GLASGOW, Scotland, March 22, 2019 — Brewgooder, the craft beer brand on a mission to end water poverty for 1 million people, has launched a provocative social media campaign for World Water Day this year aimed at drinkers and breweries worldwide.
The impactful video referred to as ‘The Dirty Pint’ is raising awareness of World Water Day and intends to encourage ‘conscious drinking’ – recognising the estimated 800mpeople globally that are forced to regularly drink from unsafe water sources.
The phrase ‘dirty pint’ typically refers to an irresponsible drinking activity that sees a cocktail of drinks mixed in a pint glass and consumed, commonly as a forfeit, dare or punishment. In contrast, the campaign and video from Brewgooder gives a far more sobering definition of the phrase.
The video – captured in Malawi, one of the poorest countries on the globe – shows footage of an elderly man walking to an open water source to collect water in a pint glass. The man carries the water back up to his village before placing the pint glass on a wall, with the water visibly unclear and dirty.
It is estimated that over 800m people globally are forced to regularly consume dirty water from similar open water sources, often shared by animals, and risk life threatening water-borne illnesses such as parasites and Cholera.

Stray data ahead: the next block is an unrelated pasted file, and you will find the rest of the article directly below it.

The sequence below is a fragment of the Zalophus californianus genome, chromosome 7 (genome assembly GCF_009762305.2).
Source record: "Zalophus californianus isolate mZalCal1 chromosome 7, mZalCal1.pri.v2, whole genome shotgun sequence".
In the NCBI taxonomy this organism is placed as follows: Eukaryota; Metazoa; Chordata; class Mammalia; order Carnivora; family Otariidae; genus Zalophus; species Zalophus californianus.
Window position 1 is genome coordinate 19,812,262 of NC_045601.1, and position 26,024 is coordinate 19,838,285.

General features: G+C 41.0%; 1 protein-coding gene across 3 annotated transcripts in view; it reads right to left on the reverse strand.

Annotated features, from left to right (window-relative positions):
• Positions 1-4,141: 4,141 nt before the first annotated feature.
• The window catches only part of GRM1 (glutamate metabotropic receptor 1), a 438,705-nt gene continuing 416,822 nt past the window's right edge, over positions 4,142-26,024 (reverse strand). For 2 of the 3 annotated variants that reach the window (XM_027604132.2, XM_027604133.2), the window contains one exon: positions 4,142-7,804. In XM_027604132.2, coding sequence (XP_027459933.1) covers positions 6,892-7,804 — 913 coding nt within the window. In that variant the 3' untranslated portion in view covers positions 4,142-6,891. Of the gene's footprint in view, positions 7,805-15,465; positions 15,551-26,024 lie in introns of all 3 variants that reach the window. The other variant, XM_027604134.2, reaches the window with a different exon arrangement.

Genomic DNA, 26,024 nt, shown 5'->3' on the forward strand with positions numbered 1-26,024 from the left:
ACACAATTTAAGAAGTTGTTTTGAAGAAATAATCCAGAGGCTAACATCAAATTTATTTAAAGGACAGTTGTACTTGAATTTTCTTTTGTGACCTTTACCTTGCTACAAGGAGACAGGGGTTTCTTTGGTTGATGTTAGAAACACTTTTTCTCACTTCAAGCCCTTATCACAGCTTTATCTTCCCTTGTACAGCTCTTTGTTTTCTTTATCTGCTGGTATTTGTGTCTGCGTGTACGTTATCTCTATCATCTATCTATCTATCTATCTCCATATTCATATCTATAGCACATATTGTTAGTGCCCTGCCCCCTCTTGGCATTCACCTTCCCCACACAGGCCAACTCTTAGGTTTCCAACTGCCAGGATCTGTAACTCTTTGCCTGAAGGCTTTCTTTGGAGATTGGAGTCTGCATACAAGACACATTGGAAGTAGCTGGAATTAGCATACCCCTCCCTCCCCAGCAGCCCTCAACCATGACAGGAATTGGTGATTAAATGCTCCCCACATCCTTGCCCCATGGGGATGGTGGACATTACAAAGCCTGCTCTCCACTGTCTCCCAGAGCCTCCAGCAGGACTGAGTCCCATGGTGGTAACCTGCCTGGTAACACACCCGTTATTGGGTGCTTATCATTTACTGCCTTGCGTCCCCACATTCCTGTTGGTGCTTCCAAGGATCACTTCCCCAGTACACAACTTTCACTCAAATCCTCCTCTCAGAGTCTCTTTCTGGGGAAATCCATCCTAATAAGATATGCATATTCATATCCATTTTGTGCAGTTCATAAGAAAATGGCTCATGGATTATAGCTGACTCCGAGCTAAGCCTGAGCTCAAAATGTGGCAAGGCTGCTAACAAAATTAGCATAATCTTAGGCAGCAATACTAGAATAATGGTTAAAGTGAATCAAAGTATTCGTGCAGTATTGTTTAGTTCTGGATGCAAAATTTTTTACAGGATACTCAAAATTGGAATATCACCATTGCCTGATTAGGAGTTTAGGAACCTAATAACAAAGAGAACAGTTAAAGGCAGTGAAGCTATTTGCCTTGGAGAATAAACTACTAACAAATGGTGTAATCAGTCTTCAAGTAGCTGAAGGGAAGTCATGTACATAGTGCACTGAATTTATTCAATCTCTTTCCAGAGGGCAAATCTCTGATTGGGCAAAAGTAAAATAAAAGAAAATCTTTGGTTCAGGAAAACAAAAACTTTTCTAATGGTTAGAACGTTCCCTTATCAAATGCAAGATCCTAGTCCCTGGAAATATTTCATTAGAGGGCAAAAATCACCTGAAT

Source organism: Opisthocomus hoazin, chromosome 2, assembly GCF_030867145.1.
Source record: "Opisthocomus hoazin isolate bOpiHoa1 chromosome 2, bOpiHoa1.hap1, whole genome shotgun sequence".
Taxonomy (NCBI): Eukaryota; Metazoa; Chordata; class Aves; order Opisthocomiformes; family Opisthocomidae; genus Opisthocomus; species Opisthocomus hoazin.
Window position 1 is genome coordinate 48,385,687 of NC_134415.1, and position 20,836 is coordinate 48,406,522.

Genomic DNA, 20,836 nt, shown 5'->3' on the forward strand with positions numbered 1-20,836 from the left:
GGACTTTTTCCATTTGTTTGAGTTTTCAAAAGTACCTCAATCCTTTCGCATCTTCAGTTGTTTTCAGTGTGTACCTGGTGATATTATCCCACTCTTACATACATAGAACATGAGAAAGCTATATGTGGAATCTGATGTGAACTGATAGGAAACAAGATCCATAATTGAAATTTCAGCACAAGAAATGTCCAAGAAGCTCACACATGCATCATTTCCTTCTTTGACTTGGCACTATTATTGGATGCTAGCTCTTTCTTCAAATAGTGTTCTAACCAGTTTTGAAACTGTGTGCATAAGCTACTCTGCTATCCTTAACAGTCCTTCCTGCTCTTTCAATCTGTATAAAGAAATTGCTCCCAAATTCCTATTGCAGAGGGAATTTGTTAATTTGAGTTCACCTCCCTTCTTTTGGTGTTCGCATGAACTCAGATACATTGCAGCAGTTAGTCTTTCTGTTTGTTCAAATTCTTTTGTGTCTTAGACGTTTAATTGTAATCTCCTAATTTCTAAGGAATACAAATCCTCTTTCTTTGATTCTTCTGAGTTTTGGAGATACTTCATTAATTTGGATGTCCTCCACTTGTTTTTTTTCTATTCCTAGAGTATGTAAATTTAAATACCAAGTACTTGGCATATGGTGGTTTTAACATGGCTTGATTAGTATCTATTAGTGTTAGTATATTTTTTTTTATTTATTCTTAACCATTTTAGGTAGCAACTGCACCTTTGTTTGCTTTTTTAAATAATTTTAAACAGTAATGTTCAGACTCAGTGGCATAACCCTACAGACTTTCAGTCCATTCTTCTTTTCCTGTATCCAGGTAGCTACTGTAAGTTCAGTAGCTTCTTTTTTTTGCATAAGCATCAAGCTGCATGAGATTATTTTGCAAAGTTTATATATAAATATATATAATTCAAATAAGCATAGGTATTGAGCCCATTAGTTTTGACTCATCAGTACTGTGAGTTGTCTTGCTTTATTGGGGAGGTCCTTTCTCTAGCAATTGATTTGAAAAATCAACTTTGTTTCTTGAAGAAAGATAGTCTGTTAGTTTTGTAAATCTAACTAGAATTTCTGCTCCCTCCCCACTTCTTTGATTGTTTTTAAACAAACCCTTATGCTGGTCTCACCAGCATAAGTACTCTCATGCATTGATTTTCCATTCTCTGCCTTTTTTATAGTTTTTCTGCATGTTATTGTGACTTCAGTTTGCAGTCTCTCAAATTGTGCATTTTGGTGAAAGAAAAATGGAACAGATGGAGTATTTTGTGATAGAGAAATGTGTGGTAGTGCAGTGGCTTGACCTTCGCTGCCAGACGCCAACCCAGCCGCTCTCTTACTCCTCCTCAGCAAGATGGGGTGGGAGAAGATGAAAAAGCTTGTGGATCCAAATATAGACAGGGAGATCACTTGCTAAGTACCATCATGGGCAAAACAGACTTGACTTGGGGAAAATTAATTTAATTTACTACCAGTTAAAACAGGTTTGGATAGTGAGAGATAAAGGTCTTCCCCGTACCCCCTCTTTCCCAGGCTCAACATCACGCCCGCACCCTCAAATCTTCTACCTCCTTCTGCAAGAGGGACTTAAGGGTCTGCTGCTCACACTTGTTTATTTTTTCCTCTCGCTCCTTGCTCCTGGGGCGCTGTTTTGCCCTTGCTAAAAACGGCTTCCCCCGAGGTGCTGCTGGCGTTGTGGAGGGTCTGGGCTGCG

Alan Mahon, Founder of Brewgooder said, “This World Water Day we are taking something synonymous with irresponsible drinking – and turning it on its head. With 800 million people having to regularly drink from unsafe sources, and water being so central to brewing, we’re calling on the entire industry to get behind this campaign, to give us their voice and use the social power of beer to spread a message that we stand with those people for whom unsafe water is the drink of no-choice.”
Since 2016, Brewgooder has been using all profits generated from its craft beer sales to fund clean water projects across Malawi to the benefit of over 60,000 people.
Brewgooder has also confirmed that it will be undertaking construction of a borehole at the village where the video footage was captured, ensuring that the estimated 500 people living there will gain consistent, safe water access and prevent further usage of the unsafe water source.